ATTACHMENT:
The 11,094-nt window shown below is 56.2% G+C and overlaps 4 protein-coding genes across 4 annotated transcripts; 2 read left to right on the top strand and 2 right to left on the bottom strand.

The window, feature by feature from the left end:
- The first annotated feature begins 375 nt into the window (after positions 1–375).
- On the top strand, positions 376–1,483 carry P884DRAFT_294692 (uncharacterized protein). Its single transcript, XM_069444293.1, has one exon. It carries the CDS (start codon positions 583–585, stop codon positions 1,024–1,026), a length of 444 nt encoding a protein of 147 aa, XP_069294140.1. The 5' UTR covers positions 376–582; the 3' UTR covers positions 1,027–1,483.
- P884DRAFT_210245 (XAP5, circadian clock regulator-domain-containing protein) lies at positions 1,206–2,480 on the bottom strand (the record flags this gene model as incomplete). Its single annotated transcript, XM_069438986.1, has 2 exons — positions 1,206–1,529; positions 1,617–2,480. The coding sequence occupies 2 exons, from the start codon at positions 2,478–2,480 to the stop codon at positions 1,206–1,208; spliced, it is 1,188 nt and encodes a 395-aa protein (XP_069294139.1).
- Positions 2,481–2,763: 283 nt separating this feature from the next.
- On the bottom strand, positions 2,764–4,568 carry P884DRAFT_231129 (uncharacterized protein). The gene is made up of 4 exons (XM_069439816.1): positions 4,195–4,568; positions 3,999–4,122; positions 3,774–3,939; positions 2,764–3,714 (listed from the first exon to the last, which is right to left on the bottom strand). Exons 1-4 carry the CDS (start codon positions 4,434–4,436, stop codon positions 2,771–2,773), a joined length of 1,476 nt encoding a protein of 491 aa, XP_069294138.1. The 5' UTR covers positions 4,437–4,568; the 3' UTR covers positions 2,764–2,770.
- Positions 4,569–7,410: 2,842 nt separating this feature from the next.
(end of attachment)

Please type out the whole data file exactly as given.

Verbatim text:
The 11,094-nt window shown below is 56.2% G+C and overlaps 4 protein-coding genes across 4 annotated transcripts; 2 read left to right on the top strand and 2 right to left on the bottom strand.

The window, feature by feature from the left end:
- The first annotated feature begins 375 nt into the window (after positions 1–375).
- On the top strand, positions 376–1,483 carry P884DRAFT_294692 (uncharacterized protein). Its single transcript, XM_069444293.1, has one exon. It carries the CDS (start codon positions 583–585, stop codon positions 1,024–1,026), a length of 444 nt encoding a protein of 147 aa, XP_069294140.1. The 5' UTR covers positions 376–582; the 3' UTR covers positions 1,027–1,483.
- P884DRAFT_210245 (XAP5, circadian clock regulator-domain-containing protein) lies at positions 1,206–2,480 on the bottom strand (the record flags this gene model as incomplete). Its single annotated transcript, XM_069438986.1, has 2 exons — positions 1,206–1,529; positions 1,617–2,480. The coding sequence occupies 2 exons, from the start codon at positions 2,478–2,480 to the stop codon at positions 1,206–1,208; spliced, it is 1,188 nt and encodes a 395-aa protein (XP_069294139.1).
- Positions 2,481–2,763: 283 nt separating this feature from the next.
- On the bottom strand, positions 2,764–4,568 carry P884DRAFT_231129 (uncharacterized protein). The gene is made up of 4 exons (XM_069439816.1): positions 4,195–4,568; positions 3,999–4,122; positions 3,774–3,939; positions 2,764–3,714 (listed from the first exon to the last, which is right to left on the bottom strand). Exons 1-4 carry the CDS (start codon positions 4,434–4,436, stop codon positions 2,771–2,773), a joined length of 1,476 nt encoding a protein of 491 aa, XP_069294138.1. The 5' UTR covers positions 4,437–4,568; the 3' UTR covers positions 2,764–2,770.
- Positions 4,569–7,410: 2,842 nt separating this feature from the next.